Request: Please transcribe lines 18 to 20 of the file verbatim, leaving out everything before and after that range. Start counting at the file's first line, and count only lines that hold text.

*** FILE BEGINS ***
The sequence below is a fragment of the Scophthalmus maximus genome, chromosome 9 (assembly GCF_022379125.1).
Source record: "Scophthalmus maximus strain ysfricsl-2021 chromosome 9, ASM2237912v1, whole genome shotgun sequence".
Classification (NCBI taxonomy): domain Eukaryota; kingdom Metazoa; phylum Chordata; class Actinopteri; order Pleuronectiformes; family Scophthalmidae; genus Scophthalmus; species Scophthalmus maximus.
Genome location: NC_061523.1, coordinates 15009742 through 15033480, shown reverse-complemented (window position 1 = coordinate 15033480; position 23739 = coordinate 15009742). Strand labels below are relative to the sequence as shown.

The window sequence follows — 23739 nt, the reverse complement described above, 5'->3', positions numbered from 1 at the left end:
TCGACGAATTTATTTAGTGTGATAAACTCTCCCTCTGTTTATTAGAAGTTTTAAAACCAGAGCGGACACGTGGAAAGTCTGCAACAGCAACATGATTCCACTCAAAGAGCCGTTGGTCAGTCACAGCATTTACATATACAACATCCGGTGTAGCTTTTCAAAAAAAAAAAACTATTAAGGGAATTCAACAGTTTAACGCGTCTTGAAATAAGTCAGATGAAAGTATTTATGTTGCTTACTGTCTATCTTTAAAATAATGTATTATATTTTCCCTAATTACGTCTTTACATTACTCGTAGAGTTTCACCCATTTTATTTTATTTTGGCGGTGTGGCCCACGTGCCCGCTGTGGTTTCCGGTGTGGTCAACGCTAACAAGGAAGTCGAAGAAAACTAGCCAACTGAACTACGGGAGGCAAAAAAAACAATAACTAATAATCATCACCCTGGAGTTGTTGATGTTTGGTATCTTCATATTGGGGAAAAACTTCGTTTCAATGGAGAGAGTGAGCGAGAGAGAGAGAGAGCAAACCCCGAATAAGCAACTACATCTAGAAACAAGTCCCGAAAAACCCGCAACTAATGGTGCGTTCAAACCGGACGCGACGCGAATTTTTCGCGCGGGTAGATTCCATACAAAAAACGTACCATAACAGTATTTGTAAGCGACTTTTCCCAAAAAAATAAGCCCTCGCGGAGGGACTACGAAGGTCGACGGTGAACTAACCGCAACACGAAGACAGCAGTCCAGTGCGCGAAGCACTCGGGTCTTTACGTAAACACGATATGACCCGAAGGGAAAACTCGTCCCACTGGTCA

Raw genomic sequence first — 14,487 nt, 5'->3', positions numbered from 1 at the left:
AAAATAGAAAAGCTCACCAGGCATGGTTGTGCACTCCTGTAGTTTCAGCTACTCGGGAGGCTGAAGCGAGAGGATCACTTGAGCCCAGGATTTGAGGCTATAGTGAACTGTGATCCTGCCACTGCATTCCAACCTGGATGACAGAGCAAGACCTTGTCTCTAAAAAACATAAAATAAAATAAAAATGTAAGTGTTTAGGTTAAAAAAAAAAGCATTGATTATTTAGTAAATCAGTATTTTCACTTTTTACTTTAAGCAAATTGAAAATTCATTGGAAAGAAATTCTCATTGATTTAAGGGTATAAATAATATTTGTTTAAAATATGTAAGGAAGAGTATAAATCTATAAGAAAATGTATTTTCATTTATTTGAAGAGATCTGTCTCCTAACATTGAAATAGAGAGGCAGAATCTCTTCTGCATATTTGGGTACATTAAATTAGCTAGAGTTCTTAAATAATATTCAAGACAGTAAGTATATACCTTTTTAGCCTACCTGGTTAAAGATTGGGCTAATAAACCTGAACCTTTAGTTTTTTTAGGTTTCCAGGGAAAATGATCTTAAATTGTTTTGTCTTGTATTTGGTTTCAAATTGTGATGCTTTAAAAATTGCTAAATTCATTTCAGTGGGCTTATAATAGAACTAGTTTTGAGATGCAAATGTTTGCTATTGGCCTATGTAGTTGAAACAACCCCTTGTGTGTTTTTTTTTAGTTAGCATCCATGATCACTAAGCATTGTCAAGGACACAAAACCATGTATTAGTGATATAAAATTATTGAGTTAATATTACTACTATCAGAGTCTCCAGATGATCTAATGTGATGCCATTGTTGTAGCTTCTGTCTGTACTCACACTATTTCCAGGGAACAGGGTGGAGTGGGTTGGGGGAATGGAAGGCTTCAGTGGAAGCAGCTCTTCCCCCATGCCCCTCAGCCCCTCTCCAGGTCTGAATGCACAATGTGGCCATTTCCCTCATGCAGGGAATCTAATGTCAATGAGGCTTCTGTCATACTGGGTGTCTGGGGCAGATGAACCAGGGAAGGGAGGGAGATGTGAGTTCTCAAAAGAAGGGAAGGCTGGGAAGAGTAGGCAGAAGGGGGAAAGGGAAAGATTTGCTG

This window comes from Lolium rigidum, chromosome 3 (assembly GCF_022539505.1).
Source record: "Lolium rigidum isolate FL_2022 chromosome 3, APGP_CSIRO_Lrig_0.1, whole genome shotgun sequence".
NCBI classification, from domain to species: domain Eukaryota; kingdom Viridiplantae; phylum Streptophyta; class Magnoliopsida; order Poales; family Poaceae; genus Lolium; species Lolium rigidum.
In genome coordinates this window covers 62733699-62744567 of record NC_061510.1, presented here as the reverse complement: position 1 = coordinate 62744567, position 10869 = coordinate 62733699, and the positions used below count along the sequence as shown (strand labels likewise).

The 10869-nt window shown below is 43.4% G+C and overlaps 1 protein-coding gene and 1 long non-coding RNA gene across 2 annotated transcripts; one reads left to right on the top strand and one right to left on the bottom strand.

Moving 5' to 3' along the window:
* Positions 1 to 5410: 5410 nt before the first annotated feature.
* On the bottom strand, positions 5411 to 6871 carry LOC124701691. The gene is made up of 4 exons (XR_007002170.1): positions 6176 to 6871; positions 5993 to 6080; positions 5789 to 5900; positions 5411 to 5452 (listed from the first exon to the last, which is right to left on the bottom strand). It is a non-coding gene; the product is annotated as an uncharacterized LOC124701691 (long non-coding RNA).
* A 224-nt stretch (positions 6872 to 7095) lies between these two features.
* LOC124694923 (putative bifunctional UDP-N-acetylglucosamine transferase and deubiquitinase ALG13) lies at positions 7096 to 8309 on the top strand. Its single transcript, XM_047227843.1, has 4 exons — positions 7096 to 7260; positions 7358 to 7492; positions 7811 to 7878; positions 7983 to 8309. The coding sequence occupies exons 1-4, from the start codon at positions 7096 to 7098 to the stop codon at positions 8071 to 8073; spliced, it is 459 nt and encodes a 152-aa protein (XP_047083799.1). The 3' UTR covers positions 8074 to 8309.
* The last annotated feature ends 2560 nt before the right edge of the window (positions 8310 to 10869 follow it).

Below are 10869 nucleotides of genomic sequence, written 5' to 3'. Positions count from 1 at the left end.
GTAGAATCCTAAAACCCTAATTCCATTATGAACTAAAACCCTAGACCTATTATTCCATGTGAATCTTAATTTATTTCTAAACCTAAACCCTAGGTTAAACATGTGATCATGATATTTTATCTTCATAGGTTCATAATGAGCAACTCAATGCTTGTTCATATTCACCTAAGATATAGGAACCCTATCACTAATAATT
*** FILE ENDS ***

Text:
* LOC124694923 (putative bifunctional UDP-N-acetylglucosamine transferase and deubiquitinase ALG13) lies at positions 7096 to 8309 on the top strand. Its single transcript, XM_047227843.1, has 4 exons — positions 7096 to 7260; positions 7358 to 7492; positions 7811 to 7878; positions 7983 to 8309. The coding sequence occupies exons 1-4, from the start codon at positions 7096 to 7098 to the stop codon at positions 8071 to 8073; spliced, it is 459 nt and encodes a 152-aa protein (XP_047083799.1). The 3' UTR covers positions 8074 to 8309.
* The last annotated feature ends 2560 nt before the right edge of the window (positions 8310 to 10869 follow it).

Below are 10869 nucleotides of genomic sequence, written 5' to 3'. Positions count from 1 at the left end.